Customer Service | Help | FAQ | PEP-Easy | Report a Data Error | About
:
Login
Tip: To review the bibliography…

PEP-Web Tip of the Day

It is always useful to review an article’s bibliography and references to get a deeper understanding of the psychoanalytic concepts and theoretical framework in it.

For the complete list of tips, see PEP-Web Tips on the PEP-Web support page.

Shulman, G. (2002). Closely Observed Texts: Learning from Reading: Henry James's Novel What Maisie Knew. J. Child Psychother., 28(2):217-233.

(2002). Journal of Child Psychotherapy, 28(2):217-233

Closely Observed Texts: Learning from Reading: Henry James's Novel What Maisie Knew

Graham Shulman

This paper discusses a central theme of the novel What Maisie Knew by Henry James, namely the development of a child's consciousness and internal world in a hostile psychological environment. It explores the way in which the novel dramatizes the problems for a child, in such circumstances, of knowing and understanding her own experience and the adult world. The paper charts the difficulties for Maisie in negotiating a child's ordinary tasks and stages of psychic growth, and in particular the Oedipal situation. It also explores the parallel in the novel between the child's attempts to know and the attempts of the reader of fiction to know, and the use of reading as a metaphor for perception and learning.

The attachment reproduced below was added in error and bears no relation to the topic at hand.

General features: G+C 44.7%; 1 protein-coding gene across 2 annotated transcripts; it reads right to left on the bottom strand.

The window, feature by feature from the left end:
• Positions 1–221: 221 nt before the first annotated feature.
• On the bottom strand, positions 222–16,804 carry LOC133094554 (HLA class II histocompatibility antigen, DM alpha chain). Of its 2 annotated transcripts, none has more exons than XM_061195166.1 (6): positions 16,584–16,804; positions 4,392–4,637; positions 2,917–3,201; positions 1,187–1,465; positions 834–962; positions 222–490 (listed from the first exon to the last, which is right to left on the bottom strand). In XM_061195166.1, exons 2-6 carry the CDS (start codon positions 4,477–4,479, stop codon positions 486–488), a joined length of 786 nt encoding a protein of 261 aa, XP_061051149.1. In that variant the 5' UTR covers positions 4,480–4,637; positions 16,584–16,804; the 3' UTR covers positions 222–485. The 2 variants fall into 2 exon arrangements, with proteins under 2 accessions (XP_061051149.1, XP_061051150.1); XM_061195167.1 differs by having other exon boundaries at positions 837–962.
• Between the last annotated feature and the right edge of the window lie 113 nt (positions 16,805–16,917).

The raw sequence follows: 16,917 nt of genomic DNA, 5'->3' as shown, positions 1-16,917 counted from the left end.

[This is a summary or excerpt from the full text of the book or article. The full text of the document is available to subscribers.]

Copyright © 2019, Psychoanalytic Electronic Publishing, ISSN 2472-6982 Customer Service | Help | FAQ | Download PEP Bibliography | Report a Data Error | About

WARNING! This text is printed for personal use. It is copyright to the journal in which it originally appeared. It is illegal to redistribute it in any form.